Have you ever seen a shinier
apple Apple in your life?
In a phrase, the iPhone X looks, “insanely great.”
Apple’s major product advancements yesterday, most notably its iPhone X (not the letter, but the number) ended with a surprising bang. And, in doing so, with a rather curious statement. At around $1,000 (monthly payments are available) for the iPhone X, Apple is celebrating its 10th iPhone anniversary with a serious question of not what the phone can do (seems incredible), but rather who they envision paying for this phone?
Next month and, equally important, in the years and many subsequent models to follow.
A $1,000 floor, not ceiling, is a gutsy price (although, give ’em that its a simplistic price tag, in quintessential Apple style) to determine if an Apple smartphone will be affordable. Akin to high-definition TVs with all the bells and whistles (in some cases, literally), too high of a starting price could, well, price out major portions of its valued market. Will that hurt its profit margin? Who knows. But, it might damage something the tech giant holds just as dear as a defining part of its amazingly successful brand…
Part of the legacy of the late Steve Jobs is that he put/led his team’s effort to put 1,000, 10,000 and x number of songs in our pockets, along with a smartphone that’s literally a handheld supercomputer for each of us to define ourselves. Interestingly, yesterday’s exciting presentation (new iPhones, Apple Watches, etc.) took place center stage in the new Steve Jobs Theater at Apple’s new spaceship campus. However, what would Steve Jobs say about the $1,000 price tag?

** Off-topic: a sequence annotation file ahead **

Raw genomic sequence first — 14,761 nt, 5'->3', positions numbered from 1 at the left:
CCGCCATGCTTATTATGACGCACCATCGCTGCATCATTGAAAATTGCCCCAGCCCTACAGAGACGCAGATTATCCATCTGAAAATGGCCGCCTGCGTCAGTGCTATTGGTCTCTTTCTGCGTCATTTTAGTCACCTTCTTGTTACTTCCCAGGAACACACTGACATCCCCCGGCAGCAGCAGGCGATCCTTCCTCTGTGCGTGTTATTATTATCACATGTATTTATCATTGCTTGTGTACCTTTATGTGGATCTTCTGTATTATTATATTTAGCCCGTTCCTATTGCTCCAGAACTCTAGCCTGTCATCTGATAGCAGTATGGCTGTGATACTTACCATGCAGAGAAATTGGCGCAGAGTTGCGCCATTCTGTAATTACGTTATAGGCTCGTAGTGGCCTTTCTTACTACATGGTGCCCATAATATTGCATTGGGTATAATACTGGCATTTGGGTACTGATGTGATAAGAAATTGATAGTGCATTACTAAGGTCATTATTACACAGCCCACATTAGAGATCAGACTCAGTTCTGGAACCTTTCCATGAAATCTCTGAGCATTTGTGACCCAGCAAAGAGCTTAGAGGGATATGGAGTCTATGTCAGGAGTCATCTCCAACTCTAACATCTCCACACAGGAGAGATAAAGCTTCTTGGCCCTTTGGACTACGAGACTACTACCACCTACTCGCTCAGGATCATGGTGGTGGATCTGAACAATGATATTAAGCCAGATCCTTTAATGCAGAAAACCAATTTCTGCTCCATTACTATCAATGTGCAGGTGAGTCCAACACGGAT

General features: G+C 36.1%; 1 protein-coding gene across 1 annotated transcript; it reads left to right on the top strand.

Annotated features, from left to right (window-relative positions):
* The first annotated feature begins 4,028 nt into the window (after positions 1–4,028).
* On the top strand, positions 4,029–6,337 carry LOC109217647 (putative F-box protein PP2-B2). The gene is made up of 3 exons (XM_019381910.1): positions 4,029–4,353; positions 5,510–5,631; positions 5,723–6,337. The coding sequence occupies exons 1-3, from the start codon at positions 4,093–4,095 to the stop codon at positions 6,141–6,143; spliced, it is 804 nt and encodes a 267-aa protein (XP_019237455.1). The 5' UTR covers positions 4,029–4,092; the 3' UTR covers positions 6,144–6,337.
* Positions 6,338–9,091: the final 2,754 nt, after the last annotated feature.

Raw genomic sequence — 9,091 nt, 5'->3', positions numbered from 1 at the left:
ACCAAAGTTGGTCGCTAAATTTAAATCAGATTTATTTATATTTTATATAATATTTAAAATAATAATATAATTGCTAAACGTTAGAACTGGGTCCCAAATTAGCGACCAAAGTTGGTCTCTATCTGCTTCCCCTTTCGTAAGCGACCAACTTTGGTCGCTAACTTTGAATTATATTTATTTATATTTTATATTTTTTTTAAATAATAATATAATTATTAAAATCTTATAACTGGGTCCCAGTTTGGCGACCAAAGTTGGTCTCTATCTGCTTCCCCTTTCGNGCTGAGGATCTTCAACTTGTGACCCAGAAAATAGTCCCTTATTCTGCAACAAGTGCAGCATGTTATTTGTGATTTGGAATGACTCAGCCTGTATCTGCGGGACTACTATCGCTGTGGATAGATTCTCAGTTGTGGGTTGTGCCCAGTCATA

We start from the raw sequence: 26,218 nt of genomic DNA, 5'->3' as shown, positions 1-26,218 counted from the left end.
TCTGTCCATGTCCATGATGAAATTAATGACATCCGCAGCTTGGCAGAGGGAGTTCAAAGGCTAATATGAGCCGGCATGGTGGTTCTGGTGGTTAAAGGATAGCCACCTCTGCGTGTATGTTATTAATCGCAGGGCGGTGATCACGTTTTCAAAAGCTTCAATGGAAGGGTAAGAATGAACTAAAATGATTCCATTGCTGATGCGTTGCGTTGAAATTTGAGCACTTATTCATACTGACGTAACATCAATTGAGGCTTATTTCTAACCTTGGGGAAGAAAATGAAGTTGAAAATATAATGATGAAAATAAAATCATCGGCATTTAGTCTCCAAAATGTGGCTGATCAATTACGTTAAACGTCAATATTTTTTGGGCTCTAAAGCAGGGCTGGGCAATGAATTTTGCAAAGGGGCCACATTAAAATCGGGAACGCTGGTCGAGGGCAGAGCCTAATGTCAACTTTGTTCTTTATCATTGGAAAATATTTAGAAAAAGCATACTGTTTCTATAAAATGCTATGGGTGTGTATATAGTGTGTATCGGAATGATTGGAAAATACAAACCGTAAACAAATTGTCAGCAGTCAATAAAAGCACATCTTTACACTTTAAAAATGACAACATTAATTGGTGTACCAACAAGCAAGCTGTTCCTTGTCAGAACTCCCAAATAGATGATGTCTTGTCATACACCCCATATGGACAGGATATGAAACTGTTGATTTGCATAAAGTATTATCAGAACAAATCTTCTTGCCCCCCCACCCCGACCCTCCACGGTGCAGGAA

How many of Apple’s x -umber of consumers will say the iPhone X is insanely great?
How many of Apple’s x-number of consumers will say the price of the iPhone X is insane…great?
This is not the Apple Inc. of the late Steve Jobs.
This blog post’s opening sentence is aimed directly at the surprising disclosure of development plans concerning evolving technology discussed in the recent interview above for the part-tech and part-lifestyle brand that is Apple. You’re likely recalling those iconic slideshow presentations when Steve Jobs was speaking/performing in front a packed auditorium in northern California’s Silicon Valley when he would suddenly reach into his pocket and reveal everyone’s favorite new gadget.
We all miss that suspense from the master of tech ceremonies.
But, as has been pointed out on Jimmy’s Daily Planet many, many times, Tim Cook is not Steve Jobs. For better or worse, that’s a fact. However, for a CEO not categorized as something damn near demiurge for 21st century technology consumer products, Tim Cook has proven to be among the best business leaders in the world. That’s also a fact.
There’s no risk with Tim Cook. Whether that’s been good or bad for Apple is for another blog post.
Returning to the video clip above of the interview with Bloomberg’s Emily Chang (a Silicon Valley favorite), a couple things were subtly revealed that should leave us wanting more. First, Mr. Cook appears to be feeling a bit of pressure (from investors, critics, reporters, their consumers, etc.) because why else admit a project that’s still “in the shop”? Or maybe automotive AI is only intended to serve as the obvious appretizer to something much grander and mind-blowing that shall remain hidden until suspense reaches its peak, as is the past tradition of Apple? Secondly, is automotive AI the best design path forward for empowering Apple consumers in the future?
Not to mention the implications and dangers of increasingly intelligent and widespread AI, as boldly illustrated in virtually any science-fiction book, movie or TV show ever made (cough cough Westworld).
Today, I will leave more questions than answers. Why?
Because perhaps Apple should be asking more questions as our society continues to undergo a massive (and equally uncertain, to put it lightly) digital transfer of power, of which it has played no small part. For a company made a global sensation for literally putting a surreal amount of high-quality information, entertainment and power into our hands, it seems abnormal to shift that same awesome power away from those very same hands.